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Sun 9 Feb 2014 01:12 PM

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Kuwait-Airbus deal said to be on track despite probe

Airline chairman says deal to buy 25 new Airbus planes will be completed despite parliamentary investigation

Kuwait-Airbus deal said to be on track despite probe
A Kuwait Airways airplane lands in Beiruts international airport 07 September 2006, just after Israel lifted its punishing eight-week air blockade amid intense international efforts to underpin a UN-brokered ceasefire. A flight from Paris by national carrier Middle East Airlines was the first plane to land in Beirut, the hour Israel announced it would start to lift restrictions at precisely 6:00 pm (1500 GMT) 07 September. (AFP/Getty Images)

A parliamentary investigation into a Kuwait Airways plan to buy and lease aircraft from Airbus will not affect the deal, the state carrier's chairwoman told a local newspaper in comments published on Sunday.

Kuwait's parliament voted on Wednesday to investigate all contracts signed by state-owned KuwaitAirways, which is attempting its biggest overhaul since the 1990 Iraqi invasion.

Such parliamentary inquiries are common in Kuwait, where lawmakers in the Gulf state's National Assembly often question large government projects and have delayed or scuppered them in the past.

Al-Anba newspaper quoted Kuwait Airways Chairwoman Rasha al-Roumi as saying the deal would be completed without being delayed.

In December the loss-making airline signed a provisional agreement with Airbus to buy 25 new aircraft in a deal worth $4.4 billion at list prices.

The order would include the purchase of 10 A350-900 and 15 medium-haul A320neo jets. The airline also aims to lease 12 aircraft from Airbus pending delivery of the new planes.

The two companies are now going over technical and legal aspects of the deal, Al-Anba said. A final contract will only be signed when an internal Kuwait Airways commission gives the green light, it added.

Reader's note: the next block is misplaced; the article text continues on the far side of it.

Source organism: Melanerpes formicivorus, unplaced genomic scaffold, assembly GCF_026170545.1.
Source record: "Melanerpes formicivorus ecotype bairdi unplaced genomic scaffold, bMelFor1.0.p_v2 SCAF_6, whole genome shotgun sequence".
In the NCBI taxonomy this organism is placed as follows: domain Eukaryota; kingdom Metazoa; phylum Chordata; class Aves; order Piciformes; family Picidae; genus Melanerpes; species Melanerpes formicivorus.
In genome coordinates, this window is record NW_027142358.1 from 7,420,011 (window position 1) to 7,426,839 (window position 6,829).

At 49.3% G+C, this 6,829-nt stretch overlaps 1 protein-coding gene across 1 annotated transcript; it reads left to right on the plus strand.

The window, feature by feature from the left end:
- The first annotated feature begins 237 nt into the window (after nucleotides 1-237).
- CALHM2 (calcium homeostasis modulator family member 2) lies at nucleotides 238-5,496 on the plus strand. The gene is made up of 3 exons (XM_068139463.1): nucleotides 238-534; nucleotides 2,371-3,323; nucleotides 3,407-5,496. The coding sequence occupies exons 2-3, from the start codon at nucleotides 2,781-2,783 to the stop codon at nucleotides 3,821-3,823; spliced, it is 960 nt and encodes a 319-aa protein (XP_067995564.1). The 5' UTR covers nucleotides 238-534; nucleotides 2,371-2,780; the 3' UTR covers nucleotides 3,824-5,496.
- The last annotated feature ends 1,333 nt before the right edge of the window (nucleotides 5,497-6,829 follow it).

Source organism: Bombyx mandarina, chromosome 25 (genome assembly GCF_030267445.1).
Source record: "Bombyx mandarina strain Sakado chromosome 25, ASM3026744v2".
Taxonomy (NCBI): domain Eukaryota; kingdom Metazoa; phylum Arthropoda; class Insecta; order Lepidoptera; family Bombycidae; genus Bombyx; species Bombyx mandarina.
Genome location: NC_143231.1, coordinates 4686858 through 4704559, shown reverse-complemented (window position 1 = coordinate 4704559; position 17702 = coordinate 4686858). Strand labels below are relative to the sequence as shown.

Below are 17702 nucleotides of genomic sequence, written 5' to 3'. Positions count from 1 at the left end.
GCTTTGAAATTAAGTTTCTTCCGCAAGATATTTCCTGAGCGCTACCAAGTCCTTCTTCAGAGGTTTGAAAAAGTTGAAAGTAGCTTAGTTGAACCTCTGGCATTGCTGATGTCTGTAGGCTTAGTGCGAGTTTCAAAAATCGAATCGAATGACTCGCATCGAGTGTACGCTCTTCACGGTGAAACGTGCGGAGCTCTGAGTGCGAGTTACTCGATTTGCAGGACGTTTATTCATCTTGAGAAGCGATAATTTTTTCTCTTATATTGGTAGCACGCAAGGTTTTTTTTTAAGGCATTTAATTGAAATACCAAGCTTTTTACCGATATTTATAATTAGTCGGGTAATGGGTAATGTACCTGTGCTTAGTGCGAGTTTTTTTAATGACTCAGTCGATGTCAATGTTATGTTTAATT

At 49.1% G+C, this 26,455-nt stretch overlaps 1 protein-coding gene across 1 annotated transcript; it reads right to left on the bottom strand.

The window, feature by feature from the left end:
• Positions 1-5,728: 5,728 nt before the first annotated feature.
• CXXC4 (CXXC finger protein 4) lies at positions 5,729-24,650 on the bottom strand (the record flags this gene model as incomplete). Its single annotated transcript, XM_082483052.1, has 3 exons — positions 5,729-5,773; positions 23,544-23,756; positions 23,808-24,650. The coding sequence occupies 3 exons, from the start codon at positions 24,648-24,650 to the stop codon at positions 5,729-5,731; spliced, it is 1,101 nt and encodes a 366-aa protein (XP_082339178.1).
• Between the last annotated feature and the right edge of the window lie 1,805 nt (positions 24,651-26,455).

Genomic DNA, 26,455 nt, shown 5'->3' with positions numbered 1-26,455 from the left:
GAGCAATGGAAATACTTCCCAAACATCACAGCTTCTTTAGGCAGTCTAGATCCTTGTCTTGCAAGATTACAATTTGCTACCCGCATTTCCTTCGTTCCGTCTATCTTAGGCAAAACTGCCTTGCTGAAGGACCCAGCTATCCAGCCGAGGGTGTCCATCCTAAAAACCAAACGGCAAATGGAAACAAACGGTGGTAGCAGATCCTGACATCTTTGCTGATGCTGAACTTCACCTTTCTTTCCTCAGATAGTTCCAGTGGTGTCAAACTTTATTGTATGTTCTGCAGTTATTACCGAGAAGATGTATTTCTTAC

A Kuwait Airways spokesman was not immediately available for comment on the report.

Politics and bureaucracy have long complicated Kuwait's plans to modernise its infrastructure and compete as a Gulf financial hub.

The carrier has one of the oldest fleets in the Middle East and wants to take out of service 11 jets from its fleet of 17, in which the planes' average age is 18 years.

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John 5 years ago

Let's hope that at 1:12 PM today this article is the most update information, since the Kuwait's local newspaper is stating contrary information that this deal as all collapsed due to a Parliamentary investigation. It is embarrassing for this country that it's national carrier flies at such a disgracing state of affairs and if Kuwait would like to jumpstart it's development plan, which to upgrade the national carrier is part of it, they would either elect an Airport Affairs Minister in Parliament and/or formulate a National Development Committee chaired with the correct expertise to expedite key development projects. Further, why hasn't this airline privatized? It is a failure of government if this deal falls through and carries on for another decade of debates. Put your country first, and leave personal agendas aside for the sake of your nation.